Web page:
Legal Updates

Employment Law – Controlling Shareholder and Director Treated as an Employee? Employee Contract of Employment

In the recent case of Neufeld and another v Secretary of State for Business, Enterprise and Regulatory Reform [2009] the court of appeal clarified the approach that should be adopted by employment tribunals when determining whether an 'employee' of an insolvent company enjoys the protection given under s.182 of the Employment Rights Act 1996 (“the Act”) in circumstances where the 'employee' was the controlling shareholder and a director of the company.

According to s.182 of the Act:

”If, on an application made to him in writing by an employee, the Secretary of State is satisfied that:

(a) The employee's employer has become insolvent;

(b) The employee's employment has been terminated; and

(c) On the appropriate date the employee was entitled to be paid the whole or part of any debt to which this Part applies,

The Secretary of State shall, subject to section 186, pay the employee out of the National Insurance Fund the amount to which, in the opinion of the Secretary of State, the employee is entitled in respect of the debt”.

The claimants in this case were involved with a number of companies that went into insolvency. In each case, the only issue to be determined was whether each claimant was to be considered an 'employee' of the failed company in question.

In the event that the claimant was held to be an ‘employee’ they enjoyed the protection provided by s.182 of the Act. However, in each case under appeal the claimant in question was also the controlling shareholder and a director of the company. The Secretary of State requested the court to clarify the approach that should be adopted by employment tribunals when determining cases of these circumstances.

A number of issues arose:

  • Whether a controlling shareholder and director of a trading company could become an employee of the trading company by entering a contract of employment; and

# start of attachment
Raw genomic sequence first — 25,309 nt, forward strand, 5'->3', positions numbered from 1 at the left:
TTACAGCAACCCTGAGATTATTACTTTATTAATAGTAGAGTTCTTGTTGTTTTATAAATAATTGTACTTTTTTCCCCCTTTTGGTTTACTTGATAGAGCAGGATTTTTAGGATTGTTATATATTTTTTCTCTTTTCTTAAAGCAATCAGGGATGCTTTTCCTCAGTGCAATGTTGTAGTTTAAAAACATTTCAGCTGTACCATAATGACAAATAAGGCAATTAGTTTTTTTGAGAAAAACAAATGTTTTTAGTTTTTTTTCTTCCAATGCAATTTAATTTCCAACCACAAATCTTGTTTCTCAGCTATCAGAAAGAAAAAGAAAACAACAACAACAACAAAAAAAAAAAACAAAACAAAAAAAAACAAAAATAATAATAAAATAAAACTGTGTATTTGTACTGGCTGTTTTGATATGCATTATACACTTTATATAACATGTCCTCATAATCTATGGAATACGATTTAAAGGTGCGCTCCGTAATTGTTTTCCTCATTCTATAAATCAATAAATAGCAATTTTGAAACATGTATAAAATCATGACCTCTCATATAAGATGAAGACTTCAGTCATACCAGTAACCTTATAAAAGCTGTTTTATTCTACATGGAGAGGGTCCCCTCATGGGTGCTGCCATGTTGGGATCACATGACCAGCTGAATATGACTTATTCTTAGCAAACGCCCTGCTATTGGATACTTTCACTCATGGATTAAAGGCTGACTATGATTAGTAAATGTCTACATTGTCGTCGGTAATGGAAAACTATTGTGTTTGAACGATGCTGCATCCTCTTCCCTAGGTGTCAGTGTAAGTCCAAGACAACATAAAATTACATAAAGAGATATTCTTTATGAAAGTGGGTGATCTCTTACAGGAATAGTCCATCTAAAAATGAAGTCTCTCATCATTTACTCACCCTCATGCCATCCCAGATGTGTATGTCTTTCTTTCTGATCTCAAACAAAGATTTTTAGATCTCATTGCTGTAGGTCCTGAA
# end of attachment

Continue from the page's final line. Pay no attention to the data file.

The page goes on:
• If so, whether any guidelines existed to assist tribunals in deciding if such an individual had become an employee.

The appeals were dismissed.

It was held that, in principle, there was no reason why an individual who was both a shareholder and a director of a company could not simultaneously be an employee of the company under a contract of employment.

Furthermore, it was also held that, in principle, there was no reason why an individual whose shareholding in the company gave him control of it, even 100% control, could also not be an employee of the company under a contract of employment. Therefore, an individual whose economic interest in a company meant that he was in practice properly to be regarded as the 'owner' could also be an employee of that company
.

In the event that such an individual brought a claim as an employee, it could not be argued against him that:

  • The extent of his control of the company meant that the control condition of a contract of employment could not be satisfied; or
  • The practical control he had over his circumstances, including that he could not be dismissed from his employment without his consent, had the effect in law that he could not be an employee at all.

The court also stated that whether or not such an individual was an employee of the company was a question of fact for the court or tribunal dealing with a particular case to decide. There could only be two issues, although, the courts were of the opinion that in practice the evidence relating to the resolution of either issue would be likely to overlap:

  • The first issue would be whether the putative contract was a genuine contract.
  • The second issue would be whether, in the event it was a genuine contract, it amounted to a contract of employment (it might, for example, instead amount to a contract for services).

Where cases involve an alleged sham contract, the court held that there would almost certainly exists a document purporting to be a formal written employment contract, a board minute or a memorandum purporting to evidence the creation of such a contract. It would then be the task of the court or tribunal hearing the case to establish whether any such document amounted to a sham contract.

Such an inquiry would typically require an investigation into the circumstances surrounding the creation of the document as well as an investigation into the party's purported conduct under it. This would provide an indication as to whether the purported contract was genuine or not.

It should be noted that the fact that any employee in such circumstances had control over the company in question and its board, and was therefore instrumental in the creation of the contract he was asserting, would clearly be a relevant matter in the court's determination as to whether the contract was a sham or not. The court was of the opinion that such circumstances would probably initiate the inquiry in the first place.